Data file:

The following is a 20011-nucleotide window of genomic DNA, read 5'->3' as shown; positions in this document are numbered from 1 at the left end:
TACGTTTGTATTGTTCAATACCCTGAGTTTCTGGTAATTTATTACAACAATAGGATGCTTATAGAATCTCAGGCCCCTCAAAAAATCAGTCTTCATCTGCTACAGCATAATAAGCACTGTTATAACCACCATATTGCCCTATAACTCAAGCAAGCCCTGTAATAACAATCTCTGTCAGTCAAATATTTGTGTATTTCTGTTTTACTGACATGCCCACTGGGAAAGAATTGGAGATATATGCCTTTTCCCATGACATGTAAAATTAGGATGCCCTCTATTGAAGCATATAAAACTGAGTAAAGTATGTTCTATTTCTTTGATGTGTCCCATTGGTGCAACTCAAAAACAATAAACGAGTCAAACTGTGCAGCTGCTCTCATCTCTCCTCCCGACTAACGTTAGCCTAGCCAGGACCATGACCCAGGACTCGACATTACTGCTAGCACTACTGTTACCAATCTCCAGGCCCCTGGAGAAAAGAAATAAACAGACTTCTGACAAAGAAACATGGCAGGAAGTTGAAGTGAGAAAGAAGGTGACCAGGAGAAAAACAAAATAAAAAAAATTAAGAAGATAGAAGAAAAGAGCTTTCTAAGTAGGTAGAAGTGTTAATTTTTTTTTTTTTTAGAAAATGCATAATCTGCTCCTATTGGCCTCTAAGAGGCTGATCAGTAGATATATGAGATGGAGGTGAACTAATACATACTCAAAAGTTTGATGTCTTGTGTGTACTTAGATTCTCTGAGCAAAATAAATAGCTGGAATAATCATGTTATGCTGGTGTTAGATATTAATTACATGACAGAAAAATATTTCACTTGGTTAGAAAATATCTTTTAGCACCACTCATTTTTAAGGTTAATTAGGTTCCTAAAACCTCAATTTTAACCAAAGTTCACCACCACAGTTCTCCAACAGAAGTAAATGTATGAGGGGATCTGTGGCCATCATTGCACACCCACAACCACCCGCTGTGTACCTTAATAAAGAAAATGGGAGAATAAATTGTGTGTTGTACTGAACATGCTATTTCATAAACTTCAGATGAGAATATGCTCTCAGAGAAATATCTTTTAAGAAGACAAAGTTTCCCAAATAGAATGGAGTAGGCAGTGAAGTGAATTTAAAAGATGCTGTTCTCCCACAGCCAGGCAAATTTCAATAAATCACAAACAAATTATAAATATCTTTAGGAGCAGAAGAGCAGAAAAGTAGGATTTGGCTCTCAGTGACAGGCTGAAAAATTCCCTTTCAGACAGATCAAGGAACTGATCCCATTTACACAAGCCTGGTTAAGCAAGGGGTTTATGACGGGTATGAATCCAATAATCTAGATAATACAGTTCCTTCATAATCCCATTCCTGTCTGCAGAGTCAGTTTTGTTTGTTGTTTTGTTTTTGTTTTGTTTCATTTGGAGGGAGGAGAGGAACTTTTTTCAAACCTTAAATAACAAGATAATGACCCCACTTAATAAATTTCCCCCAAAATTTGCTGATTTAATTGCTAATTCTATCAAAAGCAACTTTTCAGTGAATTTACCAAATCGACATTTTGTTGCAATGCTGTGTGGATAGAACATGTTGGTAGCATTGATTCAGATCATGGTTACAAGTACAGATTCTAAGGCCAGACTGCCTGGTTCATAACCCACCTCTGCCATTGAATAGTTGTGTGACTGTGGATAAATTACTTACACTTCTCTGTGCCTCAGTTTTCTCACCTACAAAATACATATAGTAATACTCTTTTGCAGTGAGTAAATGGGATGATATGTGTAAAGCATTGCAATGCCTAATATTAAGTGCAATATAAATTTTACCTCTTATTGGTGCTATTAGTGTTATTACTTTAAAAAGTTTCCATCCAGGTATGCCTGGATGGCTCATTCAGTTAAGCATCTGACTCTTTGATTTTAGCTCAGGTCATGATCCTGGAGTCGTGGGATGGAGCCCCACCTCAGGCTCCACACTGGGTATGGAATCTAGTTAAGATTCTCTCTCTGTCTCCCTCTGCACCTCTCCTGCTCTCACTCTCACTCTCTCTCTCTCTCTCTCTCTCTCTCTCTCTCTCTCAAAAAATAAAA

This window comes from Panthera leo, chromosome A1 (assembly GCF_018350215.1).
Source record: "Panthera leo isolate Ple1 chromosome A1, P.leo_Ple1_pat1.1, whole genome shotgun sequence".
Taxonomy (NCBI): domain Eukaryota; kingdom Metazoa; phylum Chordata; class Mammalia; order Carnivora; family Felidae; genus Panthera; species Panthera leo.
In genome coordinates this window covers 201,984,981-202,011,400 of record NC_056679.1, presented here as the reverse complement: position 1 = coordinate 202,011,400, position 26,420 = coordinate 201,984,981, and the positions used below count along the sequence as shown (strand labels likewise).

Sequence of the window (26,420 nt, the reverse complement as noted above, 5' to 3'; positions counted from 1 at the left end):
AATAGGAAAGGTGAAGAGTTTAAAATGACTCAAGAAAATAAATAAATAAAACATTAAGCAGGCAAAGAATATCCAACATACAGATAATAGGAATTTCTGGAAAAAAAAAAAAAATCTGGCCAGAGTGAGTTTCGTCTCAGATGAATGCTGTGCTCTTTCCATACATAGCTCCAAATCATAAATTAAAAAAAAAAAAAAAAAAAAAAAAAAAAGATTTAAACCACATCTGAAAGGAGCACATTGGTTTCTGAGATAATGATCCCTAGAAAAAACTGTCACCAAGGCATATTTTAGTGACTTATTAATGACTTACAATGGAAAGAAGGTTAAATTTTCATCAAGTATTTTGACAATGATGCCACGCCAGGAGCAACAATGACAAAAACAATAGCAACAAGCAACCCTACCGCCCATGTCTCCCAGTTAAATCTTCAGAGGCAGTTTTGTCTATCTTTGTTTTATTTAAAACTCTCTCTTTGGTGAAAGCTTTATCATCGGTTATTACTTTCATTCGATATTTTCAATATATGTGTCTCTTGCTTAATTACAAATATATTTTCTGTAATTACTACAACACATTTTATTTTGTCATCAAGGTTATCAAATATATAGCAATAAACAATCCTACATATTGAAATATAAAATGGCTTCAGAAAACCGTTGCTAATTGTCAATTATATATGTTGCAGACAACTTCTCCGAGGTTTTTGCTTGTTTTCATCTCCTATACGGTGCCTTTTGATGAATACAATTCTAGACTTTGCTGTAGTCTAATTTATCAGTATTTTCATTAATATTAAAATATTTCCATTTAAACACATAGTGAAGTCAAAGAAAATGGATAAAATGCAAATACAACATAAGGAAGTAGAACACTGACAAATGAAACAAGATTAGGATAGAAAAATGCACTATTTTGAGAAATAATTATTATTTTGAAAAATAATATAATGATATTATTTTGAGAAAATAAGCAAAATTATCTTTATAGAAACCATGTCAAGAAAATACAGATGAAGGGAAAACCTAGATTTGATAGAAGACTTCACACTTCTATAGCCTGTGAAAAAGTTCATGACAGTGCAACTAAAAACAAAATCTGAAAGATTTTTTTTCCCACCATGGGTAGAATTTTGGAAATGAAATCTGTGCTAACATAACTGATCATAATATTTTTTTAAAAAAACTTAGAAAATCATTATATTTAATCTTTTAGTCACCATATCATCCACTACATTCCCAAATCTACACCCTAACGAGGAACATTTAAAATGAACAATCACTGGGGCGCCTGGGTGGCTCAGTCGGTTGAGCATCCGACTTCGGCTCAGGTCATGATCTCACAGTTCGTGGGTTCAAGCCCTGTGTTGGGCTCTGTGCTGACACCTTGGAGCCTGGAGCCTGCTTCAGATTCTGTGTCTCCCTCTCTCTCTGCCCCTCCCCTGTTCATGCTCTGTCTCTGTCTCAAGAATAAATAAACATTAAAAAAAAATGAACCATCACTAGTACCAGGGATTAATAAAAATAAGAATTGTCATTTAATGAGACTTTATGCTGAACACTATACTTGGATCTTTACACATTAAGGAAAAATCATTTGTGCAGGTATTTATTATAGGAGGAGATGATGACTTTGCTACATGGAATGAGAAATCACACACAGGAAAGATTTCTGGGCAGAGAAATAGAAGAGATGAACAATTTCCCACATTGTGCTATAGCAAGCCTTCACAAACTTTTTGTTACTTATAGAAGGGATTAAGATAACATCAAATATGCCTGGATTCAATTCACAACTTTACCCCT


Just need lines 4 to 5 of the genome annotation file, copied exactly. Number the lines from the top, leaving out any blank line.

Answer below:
Source record: "Panthera leo isolate Ple1 chromosome A1, P.leo_Ple1_pat1.1, whole genome shotgun sequence".
Taxonomy (NCBI): domain Eukaryota; kingdom Metazoa; phylum Chordata; class Mammalia; order Carnivora; family Felidae; genus Panthera; species Panthera leo.